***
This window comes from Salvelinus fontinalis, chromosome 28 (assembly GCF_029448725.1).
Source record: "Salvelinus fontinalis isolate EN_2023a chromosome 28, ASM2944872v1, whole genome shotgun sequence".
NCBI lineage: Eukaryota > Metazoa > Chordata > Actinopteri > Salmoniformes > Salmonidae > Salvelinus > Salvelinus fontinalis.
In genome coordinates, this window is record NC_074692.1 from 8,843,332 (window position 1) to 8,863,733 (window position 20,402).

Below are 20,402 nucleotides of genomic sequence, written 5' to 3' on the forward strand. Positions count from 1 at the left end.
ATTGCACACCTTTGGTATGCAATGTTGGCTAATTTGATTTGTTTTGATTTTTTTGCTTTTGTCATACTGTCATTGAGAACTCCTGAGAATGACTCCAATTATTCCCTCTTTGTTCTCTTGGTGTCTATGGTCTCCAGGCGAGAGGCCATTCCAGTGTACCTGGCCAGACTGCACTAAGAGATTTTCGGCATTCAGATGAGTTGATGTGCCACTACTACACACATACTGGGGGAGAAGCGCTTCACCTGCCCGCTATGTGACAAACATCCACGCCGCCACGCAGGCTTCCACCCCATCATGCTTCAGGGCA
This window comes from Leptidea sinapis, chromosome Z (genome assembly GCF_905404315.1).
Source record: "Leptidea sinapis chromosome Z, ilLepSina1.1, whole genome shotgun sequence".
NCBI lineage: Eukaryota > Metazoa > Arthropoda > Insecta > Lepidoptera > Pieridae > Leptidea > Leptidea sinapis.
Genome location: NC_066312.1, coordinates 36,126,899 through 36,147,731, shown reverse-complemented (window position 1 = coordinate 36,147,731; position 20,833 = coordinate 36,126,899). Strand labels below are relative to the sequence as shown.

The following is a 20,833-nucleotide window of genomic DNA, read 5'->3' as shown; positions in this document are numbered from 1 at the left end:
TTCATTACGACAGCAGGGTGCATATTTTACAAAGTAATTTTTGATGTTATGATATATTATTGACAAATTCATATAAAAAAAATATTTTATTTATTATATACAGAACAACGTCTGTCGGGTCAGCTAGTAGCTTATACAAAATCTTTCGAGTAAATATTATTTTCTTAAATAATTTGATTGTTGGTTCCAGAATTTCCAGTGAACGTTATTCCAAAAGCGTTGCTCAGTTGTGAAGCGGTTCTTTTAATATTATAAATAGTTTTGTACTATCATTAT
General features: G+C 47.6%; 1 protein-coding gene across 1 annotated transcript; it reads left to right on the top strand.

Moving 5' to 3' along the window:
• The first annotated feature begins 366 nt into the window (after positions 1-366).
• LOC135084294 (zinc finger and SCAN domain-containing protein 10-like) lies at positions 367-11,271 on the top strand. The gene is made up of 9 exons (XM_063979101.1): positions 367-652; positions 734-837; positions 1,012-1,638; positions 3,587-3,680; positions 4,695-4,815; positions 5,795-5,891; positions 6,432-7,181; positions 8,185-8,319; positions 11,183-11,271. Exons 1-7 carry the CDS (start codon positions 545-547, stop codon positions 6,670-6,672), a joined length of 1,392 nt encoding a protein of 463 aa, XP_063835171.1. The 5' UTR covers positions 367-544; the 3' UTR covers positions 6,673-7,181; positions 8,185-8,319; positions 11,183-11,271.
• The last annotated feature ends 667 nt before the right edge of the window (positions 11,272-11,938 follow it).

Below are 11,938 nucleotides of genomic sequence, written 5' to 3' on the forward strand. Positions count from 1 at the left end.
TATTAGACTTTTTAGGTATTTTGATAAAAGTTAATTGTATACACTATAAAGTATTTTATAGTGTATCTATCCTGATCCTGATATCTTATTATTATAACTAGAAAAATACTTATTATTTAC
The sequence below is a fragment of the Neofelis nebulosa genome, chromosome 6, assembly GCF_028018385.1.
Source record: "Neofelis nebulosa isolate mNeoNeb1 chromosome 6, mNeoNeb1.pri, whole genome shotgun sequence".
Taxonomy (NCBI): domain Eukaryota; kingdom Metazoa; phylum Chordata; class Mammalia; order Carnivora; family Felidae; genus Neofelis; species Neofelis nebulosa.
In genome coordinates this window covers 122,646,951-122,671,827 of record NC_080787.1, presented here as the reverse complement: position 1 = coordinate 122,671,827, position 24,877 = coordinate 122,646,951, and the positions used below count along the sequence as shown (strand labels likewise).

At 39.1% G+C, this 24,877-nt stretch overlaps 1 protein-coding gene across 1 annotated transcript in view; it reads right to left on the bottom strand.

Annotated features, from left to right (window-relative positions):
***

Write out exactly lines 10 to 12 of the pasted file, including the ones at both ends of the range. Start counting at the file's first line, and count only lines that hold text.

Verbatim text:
Genome location: NC_066312.1, coordinates 36,126,899 through 36,147,731, shown reverse-complemented (window position 1 = coordinate 36,147,731; position 20,833 = coordinate 36,126,899). Strand labels below are relative to the sequence as shown.

The following is a 20,833-nucleotide window of genomic DNA, read 5'->3' as shown; positions in this document are numbered from 1 at the left end:
TTCATTACGACAGCAGGGTGCATATTTTACAAAGTAATTTTTGATGTTATGATATATTATTGACAAATTCATATAAAAAAAATATTTTATTTATTATATACAGAACAACGTCTGTCGGGTCAGCTAGTAGCTTATACAAAATCTTTCGAGTAAATATTATTTTCTTAAATAATTTGATTGTTGGTTCCAGAATTTCCAGTGAACGTTATTCCAAAAGCGTTGCTCAGTTGTGAAGCGGTTCTTTTAATATTATAAATAGTTTTGTACTATCATTAT